National Nutrition Month: Cooking Healthy at Home

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Did you read our blog post National Nutrition Month: Put Your Best Fork Forward earlier this month? It is all about taking small steps toward a healthy diet.

If your eating habits are anything like those of many Americans, you know that eating out has become a trend. Busy schedules can lead to grabbing a quick bite in the drive through, while social engagements can lead to restaurant meals. Yet, it is commonly believed that cooking at home can be healthier—and less expensive! Continue reading

The Importance of Childhood Nutrition and Wellness

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Guest blogger: Karen R.. Compliance, Quality and Clinical Program Specialist

Child Nutrition

Keeping a child healthy is a top priority for all parents. It begins before birth with the mother’s prenatal care and continues after the baby is born. Encouraging a healthy diet for your child is essential in aiding in your child’s growth and development as well as promoting a good defense against obesity and childhood diseases such as diabetes. Continue reading

National Nutrition Month: Put Your Best Fork Forward

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March is National Nutrition Month®, sponsored by the Academy of Nutrition and Dietetics, which educates and reinforces the importance of making informed food choices. This year, we want to help you ‘put your best fork forward,’ which serves as a reminder that each one of us holds the tool to start making healthier food choices. Small changes in our food choices one forkful at a time can help inspire a healthy diet. Continue reading

Picnics with Panache

PICNIC


Whether it’s in the backyard, on the beach or at a local park, picnics are a great way to spice up lunch with friends or family. Also, nothing beats a picnic lunch after a nice long walk—did you see our last post on the benefits of hiking?

So, grab your basket and blanket and head outside in the coming weeks—but first, let’s chat and chew about some tips for your perfect picnic!   Continue reading

Hanukkah: History & Traditions

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Image / Copyright © Compass Rose Benefits Group.


Hanukkah, or Chanukah, which means “dedication” in Hebrew, is the eight-day and eight-night festival of light.  The Jewish holiday celebrates a miracle that symbolizes faith and never losing hope.  Hanukkah begins at sundown today, December 16th and ends on Wednesday, December 24th.

In preparation of Hanukkah, let’s chat and chew about its history and traditions.

THE HISTORY: WITNESSING A MIRACLE

Hanukkah commemorates the successful rebellion of the Jewish freedom fighters called the Maccabees against the Greeks in the Maccabean War. (More) After their victory, a ritual cleansing and re-dedication of the Temple took place.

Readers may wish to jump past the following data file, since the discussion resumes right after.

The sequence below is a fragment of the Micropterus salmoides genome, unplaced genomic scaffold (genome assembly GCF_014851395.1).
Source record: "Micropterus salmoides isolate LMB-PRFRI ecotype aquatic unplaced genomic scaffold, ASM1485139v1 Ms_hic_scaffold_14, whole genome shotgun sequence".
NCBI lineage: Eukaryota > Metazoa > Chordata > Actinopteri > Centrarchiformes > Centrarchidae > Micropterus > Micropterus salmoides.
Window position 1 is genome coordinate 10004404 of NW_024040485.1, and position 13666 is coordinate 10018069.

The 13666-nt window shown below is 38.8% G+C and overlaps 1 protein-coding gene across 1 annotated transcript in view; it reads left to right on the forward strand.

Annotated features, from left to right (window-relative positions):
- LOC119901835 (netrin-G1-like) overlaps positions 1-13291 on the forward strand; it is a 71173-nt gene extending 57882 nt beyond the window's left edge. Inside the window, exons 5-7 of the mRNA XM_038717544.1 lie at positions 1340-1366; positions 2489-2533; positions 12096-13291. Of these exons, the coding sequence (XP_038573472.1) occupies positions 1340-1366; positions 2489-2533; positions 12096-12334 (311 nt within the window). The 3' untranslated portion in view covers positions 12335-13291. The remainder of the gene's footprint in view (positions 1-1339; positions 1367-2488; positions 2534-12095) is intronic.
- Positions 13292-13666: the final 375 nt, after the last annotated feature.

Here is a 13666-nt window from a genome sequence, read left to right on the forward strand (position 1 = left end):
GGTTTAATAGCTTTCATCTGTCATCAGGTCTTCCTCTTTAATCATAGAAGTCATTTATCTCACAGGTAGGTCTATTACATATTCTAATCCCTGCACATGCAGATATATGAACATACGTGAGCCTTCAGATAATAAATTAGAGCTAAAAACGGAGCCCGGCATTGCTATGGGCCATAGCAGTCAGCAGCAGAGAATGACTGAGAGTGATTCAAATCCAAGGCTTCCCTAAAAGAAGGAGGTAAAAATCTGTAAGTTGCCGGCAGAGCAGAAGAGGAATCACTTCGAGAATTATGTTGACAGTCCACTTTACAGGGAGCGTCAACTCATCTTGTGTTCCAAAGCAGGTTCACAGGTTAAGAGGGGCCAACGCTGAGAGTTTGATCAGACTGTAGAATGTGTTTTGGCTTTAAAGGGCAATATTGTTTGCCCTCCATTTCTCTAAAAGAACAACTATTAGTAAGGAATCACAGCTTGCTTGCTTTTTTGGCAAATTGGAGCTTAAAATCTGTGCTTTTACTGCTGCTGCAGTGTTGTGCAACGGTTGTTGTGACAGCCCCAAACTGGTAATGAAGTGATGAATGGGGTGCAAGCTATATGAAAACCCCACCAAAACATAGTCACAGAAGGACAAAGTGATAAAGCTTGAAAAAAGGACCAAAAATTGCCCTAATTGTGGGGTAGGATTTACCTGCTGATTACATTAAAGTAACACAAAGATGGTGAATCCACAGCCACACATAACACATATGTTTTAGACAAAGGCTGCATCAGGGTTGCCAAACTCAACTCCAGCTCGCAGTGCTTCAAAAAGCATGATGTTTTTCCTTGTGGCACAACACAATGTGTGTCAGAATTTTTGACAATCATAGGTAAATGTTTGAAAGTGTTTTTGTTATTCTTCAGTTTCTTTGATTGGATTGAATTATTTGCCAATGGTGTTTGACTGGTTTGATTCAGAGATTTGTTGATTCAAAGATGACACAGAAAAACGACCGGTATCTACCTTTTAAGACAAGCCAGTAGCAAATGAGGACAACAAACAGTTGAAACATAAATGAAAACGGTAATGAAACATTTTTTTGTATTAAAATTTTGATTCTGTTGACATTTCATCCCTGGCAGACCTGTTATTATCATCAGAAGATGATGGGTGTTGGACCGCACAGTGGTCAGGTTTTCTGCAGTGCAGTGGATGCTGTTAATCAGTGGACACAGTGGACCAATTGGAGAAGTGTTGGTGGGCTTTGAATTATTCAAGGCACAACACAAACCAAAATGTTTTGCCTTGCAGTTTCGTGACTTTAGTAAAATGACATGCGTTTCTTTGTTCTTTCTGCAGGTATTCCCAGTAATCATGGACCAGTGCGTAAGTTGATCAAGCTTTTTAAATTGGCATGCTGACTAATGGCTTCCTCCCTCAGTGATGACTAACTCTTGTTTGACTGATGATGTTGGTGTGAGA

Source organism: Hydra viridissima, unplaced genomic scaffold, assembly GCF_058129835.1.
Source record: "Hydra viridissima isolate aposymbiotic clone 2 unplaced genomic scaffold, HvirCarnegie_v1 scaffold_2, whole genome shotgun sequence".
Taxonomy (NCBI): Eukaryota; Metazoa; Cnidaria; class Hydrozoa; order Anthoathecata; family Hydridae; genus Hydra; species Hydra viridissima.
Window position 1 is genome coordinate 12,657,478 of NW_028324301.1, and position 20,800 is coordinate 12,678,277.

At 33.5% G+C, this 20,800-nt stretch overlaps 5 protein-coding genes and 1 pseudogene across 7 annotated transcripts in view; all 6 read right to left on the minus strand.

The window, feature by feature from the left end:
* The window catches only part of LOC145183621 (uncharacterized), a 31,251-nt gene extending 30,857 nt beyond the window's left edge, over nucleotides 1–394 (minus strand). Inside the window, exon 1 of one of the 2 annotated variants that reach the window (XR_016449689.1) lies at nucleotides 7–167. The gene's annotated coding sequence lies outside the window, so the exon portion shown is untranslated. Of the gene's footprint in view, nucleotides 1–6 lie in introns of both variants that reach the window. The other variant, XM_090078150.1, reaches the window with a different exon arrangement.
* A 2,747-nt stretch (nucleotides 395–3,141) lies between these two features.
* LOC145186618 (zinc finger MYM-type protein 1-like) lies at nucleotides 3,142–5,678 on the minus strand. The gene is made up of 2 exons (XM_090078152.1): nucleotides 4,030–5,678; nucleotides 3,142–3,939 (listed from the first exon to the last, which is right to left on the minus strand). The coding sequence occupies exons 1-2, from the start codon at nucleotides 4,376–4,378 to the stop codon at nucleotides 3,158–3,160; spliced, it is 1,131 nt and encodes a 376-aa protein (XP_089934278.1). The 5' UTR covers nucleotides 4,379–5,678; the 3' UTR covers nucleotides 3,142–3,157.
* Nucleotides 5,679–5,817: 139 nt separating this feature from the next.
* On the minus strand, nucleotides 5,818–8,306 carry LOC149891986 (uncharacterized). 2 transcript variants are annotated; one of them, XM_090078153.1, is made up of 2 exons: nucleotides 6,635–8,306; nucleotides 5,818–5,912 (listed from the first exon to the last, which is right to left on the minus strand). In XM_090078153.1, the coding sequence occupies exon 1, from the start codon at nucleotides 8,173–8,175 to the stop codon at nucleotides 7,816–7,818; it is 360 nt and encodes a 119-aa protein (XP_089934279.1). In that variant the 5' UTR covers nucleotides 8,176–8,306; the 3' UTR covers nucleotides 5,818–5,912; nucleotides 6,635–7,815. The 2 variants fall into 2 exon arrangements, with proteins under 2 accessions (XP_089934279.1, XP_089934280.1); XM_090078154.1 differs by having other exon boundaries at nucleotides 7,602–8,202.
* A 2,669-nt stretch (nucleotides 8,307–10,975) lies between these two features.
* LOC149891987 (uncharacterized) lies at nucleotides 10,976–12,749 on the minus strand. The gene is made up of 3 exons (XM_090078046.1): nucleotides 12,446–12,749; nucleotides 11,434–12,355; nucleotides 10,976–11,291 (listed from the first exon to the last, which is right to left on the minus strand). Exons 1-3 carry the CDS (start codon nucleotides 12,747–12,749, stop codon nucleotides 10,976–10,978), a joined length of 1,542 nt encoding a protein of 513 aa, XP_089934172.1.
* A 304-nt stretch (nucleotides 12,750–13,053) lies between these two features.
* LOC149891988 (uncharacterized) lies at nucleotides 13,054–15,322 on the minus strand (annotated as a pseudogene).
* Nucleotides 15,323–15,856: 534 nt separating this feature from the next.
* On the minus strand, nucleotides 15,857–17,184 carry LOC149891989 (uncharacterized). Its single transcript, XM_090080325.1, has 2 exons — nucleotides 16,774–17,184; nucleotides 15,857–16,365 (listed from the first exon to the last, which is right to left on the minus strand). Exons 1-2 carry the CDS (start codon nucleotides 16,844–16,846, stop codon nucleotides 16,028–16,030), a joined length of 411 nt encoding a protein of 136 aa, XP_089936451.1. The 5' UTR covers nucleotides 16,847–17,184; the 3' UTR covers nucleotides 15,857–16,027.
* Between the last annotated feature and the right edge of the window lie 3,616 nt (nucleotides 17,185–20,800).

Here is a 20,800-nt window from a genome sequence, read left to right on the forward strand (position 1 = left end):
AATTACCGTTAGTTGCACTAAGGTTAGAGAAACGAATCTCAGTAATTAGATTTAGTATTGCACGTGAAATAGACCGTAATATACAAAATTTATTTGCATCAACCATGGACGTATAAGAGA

After restoring the Holy Temple, only enough consecrated oil was found to keep the menorah’s candles burning for one-day; yet, the flames remained lit for eight nights!  This event is why Hanukkah is referred to as the Feast of Lights or Festival of Lights.

HANUKKAH TRADITIONS

  1. Light the Menorah: The Menorah—a candelabrum that holds nine candles—is the centerpiece of the Hanukkah celebration.  Eight of the candles symbolize the number of days the oil lasted, which are placed in the Menorah right to left, BUT lit left to right.  The ninth candle, known as the Shamash, is used to help light the other candles. Families light one new candle every day after sundown during the eight days Hanukkah, while saying prayers and singing songs.
  1. Holiday Songs: Speaking of singing, Hanukkah has its own carols that are sung around the Menorah.  Songs are about a variety of things—topics range from the glory of God and the ancient Temple of the Jews, to the iconic dreidel. See a list of songs here.
  1. Tasty Foods: As with most holidays, Hanukkah comes with traditional foods that are always served—but you don’t have to celebrate Hanukkah to enjoy them!  If you’re looking for some new twists on traditional foods, see below for some yummy, HEALTHIER, Hanukkah recipes to try in the coming days.
  1. Dreidel, dreidel, dreidel: Playing with dreidels, or spinning tops, is customary during the holiday.   Sometimes bets will be placed on which side of the dreidel will fall face up.  The story goes “that Jews played with the dreidel in order to fool the Greeks if they were caught studying Torah, which had been outlawed.” (More)  The characters carved into the four sides of the dreidel are the letters nun, gimmel, hey, and shin, which represent nes gabol haya sham­, or “a great miracle happened there.”
  1. Gold Coins: Better Homes and Gardens describes that the tradition of handing out gelt—the Yiddish word for “money”—dates back to 17th century Poland.  It’s suggested that the gesture relates back to after the Maccabean revolt—the only time Jews were historically free to mint their own coins, in their own state. (More)

If you have some recipes or family traditions of your own, please feel free to share with us!  In the meantime, check out our Pinterest board, where you’ll find fun DIY Hanukkah-inspired activities and more recipes to enjoy this holiday season!